Each and every year, in that brief time when summer and autumn share the same bed—the former, sunburned and exhausted, drifting toward sleep, the latter, rousing to the crickets’ call and the gentle brush of the first falling leaves against its face—the Dreaming Wind swept down from somewhere in the distant north, heading somewhere to the distant south, leaving everywhere in its wake incontrovertible proof of the impossible.
Our town, like the others lying directly in the great gale’s path, was not exempt from the bizarre changes wrought by its passing. We prepared ourselves as best we could, namely in our hearts and minds, for there was no place to hide from it, even though you might crawl into the crawl space beneath your house and pull a blanket over your head. No manner of boarding windows, stuffing towels beneath the doors, turning out the lights, or jumping into a lead-lined coffin and pulling shut the lid made a whit’s worth of difference. Somehow it always found you and had its crazy way.
So it was that each year, often on a deep blue afternoon in late August or early September, some of us noticed the leaves in the trees begin to rustle and heard amid their branches, just a whisper at first, the sound of running water. Then we knew to warn the others. “The Wind, the Wind” was the cry throughout the streets of town, and Hank Garrett, our constable, climbed up to the platform on the roof of his house and turned the crank-handle siren to alert farmers out in the fields of the valley that the blowing chaos was on its way. The citizens of Lipara scurried home, powerless to effect any protection, but determined to share the burden of strangeness with loved ones and bolster the faith of the young that it wouldn’t last forever.
. . .

Peter S. Beagle

Once there was a village on an island that belonged to the Shark God. Every man in the village was a fisherman, and the women cooked their catch and mended their nets and painted their little boats. And because that island was sacred to him, the Shark God saw to it that there were always fish to be caught, and seals as well, in the waters beyond the coral reef, and protected the village from the great gray typhoons that came every year to flood other lagoons and blow down the trees and the huts of other islands. Therefore the children of the village grew fat and strong, and the women were beautiful and strong, and the fishermen were strong and high-hearted even when they were old.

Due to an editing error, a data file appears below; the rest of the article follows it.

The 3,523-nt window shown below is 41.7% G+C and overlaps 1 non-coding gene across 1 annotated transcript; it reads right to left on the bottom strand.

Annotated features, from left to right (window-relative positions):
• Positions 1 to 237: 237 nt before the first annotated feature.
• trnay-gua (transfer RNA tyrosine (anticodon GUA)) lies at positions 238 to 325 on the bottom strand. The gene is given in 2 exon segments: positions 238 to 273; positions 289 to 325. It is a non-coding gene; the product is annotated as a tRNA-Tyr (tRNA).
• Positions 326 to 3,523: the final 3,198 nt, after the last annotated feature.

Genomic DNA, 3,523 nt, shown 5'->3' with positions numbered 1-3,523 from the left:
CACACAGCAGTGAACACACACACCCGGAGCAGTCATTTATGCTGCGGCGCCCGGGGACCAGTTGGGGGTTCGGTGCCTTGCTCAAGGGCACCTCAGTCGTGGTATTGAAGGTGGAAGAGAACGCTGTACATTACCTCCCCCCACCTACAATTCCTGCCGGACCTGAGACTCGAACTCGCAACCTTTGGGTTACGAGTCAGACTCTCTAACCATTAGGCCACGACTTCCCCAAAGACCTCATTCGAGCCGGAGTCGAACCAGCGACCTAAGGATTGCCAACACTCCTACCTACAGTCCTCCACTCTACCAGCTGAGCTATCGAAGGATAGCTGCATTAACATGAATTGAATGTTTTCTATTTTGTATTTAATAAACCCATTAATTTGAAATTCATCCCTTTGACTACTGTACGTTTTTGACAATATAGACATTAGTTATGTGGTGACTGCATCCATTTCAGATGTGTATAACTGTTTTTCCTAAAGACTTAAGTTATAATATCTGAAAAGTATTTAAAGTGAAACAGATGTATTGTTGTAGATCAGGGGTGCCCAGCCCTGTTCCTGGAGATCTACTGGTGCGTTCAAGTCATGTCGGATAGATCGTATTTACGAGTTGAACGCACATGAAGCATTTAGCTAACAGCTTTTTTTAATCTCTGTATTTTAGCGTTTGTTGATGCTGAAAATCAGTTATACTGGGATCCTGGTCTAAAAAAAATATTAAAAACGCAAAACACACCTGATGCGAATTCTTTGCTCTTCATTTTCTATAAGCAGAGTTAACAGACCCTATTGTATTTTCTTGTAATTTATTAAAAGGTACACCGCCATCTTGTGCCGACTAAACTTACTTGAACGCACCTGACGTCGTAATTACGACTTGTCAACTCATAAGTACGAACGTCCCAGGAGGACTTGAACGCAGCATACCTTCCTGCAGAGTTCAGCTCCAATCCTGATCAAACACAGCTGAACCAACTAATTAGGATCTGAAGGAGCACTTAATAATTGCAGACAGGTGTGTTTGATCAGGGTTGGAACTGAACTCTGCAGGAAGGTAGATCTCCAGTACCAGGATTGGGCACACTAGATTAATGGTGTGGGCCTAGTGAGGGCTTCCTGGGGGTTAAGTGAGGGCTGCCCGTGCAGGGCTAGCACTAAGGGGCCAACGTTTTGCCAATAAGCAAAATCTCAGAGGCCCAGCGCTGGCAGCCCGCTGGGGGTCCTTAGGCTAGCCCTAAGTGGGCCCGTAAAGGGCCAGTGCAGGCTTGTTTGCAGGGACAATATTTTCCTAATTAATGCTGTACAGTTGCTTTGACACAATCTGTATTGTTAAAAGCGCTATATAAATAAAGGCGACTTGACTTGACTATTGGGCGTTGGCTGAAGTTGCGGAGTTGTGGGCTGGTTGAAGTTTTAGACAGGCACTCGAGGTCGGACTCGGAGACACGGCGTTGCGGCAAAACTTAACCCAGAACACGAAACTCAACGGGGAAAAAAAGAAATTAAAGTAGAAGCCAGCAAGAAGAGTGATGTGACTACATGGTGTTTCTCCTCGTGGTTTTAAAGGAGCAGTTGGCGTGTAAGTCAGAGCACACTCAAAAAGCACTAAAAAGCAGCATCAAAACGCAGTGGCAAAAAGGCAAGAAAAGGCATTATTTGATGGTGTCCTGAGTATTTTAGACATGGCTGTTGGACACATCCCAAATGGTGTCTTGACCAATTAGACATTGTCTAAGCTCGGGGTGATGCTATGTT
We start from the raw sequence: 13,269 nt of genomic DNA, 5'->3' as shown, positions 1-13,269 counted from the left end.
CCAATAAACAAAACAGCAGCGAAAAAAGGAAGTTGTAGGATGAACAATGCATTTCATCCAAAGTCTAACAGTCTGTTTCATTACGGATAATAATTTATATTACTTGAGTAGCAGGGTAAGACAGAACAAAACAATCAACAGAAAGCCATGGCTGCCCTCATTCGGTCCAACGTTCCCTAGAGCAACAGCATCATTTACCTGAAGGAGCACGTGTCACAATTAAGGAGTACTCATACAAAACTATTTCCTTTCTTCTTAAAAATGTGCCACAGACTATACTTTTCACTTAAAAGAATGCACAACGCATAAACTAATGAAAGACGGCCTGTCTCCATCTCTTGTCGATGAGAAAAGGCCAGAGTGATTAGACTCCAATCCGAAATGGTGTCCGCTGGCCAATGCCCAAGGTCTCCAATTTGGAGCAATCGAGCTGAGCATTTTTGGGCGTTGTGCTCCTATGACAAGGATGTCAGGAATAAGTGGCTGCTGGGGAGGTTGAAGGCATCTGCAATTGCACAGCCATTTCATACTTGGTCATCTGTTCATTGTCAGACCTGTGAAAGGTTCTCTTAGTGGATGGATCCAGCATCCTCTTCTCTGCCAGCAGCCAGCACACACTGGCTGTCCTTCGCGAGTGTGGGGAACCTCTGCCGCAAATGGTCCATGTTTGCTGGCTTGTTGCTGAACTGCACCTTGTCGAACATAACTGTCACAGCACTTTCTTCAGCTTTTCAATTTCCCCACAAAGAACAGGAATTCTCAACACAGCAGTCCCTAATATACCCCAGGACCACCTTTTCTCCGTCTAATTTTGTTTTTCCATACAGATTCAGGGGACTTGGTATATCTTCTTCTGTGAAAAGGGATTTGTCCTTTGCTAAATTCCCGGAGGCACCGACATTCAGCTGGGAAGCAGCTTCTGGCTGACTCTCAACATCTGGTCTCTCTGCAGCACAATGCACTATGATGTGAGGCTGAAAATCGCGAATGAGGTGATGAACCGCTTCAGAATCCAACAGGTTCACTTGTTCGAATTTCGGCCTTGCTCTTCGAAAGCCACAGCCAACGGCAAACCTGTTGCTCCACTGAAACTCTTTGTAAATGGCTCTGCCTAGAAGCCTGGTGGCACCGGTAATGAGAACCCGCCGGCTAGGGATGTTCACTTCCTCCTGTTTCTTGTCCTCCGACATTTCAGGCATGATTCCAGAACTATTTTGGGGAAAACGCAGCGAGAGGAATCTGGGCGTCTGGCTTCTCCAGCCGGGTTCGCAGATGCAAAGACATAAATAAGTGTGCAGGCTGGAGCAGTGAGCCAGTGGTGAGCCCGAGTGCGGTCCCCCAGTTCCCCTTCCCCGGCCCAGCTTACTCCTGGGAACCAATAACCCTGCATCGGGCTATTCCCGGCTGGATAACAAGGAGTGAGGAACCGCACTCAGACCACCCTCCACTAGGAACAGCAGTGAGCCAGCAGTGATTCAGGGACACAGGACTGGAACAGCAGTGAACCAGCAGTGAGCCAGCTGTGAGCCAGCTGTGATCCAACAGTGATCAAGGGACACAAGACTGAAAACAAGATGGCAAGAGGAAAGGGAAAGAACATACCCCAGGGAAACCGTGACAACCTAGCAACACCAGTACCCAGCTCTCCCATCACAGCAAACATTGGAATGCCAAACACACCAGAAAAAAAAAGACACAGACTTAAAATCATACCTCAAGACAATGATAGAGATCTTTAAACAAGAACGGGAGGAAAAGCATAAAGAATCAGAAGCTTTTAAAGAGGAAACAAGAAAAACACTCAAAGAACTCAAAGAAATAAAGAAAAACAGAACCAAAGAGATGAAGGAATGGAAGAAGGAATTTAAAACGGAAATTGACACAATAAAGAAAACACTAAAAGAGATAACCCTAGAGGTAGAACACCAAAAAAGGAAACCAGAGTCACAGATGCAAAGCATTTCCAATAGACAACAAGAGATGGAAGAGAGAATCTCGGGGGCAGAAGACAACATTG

In return for his benevolence the Shark God asked little from his people: only tribute of a single goat at the turn of each year. To the accompaniment of music and prayers, and with a wreath of plaited fresh flowers around its neck, it would be tethered in the lagoon at moonrise. Morning would find it gone, flower petals floating on the water, and the Shark God never seen—never in that form, anyway.
Now the Shark God could alter his shape as he pleased, like any god, but he never showed himself on land more than once in a generation. When he did, he was most often known to appear as a handsome young man, light-footed and charming. Only one woman ever recognized the divinity hiding behind the human mask. Her name was Mirali, and this tale is what is known about her, and about her children.
. . .
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Всего антологий в серии - 4, но первые две: "The Green Man" и "The Faery Reel" найти не удалось ...